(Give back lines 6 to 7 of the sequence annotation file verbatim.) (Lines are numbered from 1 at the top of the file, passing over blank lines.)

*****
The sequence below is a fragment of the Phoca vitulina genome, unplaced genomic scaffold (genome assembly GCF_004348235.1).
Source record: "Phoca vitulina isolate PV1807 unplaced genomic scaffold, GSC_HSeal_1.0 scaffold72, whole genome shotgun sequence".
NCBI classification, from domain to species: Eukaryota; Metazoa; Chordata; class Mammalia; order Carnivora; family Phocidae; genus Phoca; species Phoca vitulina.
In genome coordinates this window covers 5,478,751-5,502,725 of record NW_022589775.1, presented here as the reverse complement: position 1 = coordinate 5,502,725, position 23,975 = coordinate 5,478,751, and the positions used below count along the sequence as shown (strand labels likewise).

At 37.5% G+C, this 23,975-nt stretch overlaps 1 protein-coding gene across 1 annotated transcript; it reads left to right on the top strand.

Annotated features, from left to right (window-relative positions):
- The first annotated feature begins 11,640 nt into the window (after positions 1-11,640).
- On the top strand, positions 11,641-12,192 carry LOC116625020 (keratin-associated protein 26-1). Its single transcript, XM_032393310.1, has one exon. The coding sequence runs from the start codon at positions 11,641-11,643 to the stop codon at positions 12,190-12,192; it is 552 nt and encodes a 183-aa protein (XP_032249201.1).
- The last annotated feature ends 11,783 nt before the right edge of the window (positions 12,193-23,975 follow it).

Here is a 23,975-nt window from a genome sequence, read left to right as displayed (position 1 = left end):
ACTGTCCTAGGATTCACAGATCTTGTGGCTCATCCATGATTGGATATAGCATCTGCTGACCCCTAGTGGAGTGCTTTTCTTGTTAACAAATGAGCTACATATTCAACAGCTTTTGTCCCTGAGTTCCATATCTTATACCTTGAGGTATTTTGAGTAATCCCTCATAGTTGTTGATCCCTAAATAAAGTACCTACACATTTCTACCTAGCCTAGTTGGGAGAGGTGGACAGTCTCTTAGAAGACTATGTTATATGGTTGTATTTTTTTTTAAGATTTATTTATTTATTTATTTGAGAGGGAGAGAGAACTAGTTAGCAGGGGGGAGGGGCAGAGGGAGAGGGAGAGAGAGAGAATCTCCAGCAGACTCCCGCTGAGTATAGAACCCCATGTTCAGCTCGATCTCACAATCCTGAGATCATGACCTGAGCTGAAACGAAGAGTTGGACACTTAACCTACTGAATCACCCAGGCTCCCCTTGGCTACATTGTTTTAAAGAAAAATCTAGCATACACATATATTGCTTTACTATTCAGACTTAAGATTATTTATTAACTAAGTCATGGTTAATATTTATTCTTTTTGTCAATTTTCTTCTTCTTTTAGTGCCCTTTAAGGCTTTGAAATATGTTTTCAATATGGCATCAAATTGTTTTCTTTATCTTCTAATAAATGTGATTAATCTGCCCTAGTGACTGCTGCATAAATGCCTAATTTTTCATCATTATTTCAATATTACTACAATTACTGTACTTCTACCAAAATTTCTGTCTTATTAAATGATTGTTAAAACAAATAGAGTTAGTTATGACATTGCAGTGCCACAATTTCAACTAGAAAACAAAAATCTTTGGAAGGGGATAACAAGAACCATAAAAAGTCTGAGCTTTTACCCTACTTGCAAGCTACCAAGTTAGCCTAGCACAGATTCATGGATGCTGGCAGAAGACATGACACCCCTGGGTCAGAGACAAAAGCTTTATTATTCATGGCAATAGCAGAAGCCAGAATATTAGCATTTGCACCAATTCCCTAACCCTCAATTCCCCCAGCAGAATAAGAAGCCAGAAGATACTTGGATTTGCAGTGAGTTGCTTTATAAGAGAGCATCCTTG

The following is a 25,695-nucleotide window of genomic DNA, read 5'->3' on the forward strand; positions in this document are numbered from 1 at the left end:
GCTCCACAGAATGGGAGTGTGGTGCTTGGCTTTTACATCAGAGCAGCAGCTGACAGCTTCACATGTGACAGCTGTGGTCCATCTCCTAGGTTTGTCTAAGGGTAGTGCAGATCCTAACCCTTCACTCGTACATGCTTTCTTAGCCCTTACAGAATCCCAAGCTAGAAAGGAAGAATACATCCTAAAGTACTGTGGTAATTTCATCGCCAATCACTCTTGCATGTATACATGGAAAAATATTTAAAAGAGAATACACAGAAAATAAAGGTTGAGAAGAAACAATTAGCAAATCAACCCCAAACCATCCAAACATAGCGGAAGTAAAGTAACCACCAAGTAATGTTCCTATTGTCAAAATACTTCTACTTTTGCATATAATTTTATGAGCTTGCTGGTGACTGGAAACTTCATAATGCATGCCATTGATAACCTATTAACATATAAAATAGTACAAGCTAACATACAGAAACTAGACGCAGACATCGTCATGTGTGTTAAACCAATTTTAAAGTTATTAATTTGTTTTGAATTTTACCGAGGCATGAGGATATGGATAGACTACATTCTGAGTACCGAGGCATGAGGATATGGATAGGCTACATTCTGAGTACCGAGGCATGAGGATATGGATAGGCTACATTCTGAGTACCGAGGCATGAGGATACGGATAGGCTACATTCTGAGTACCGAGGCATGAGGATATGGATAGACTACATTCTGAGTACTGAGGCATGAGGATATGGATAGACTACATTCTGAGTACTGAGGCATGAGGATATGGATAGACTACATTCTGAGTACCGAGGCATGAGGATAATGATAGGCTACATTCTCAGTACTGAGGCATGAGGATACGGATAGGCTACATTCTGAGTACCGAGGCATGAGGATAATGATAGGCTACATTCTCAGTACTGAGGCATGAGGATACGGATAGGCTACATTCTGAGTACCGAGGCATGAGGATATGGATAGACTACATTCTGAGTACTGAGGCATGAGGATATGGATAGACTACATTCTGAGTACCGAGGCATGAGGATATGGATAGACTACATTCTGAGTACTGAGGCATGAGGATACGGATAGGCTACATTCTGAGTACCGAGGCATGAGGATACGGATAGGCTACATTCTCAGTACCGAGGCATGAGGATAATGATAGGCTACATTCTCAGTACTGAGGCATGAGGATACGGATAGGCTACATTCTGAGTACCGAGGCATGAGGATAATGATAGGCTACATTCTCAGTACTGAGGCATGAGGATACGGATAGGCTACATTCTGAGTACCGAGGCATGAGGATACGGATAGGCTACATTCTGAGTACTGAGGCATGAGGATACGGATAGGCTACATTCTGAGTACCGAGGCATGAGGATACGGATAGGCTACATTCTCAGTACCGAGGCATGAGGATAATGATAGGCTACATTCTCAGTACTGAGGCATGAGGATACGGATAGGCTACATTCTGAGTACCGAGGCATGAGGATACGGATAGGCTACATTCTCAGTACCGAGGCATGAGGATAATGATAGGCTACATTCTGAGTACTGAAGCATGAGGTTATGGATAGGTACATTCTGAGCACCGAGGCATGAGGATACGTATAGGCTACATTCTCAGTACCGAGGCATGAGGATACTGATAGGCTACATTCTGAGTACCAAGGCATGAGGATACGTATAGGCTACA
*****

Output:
Annotated features, from left to right (window-relative positions):
- The first annotated feature begins 11,640 nt into the window (after positions 1-11,640).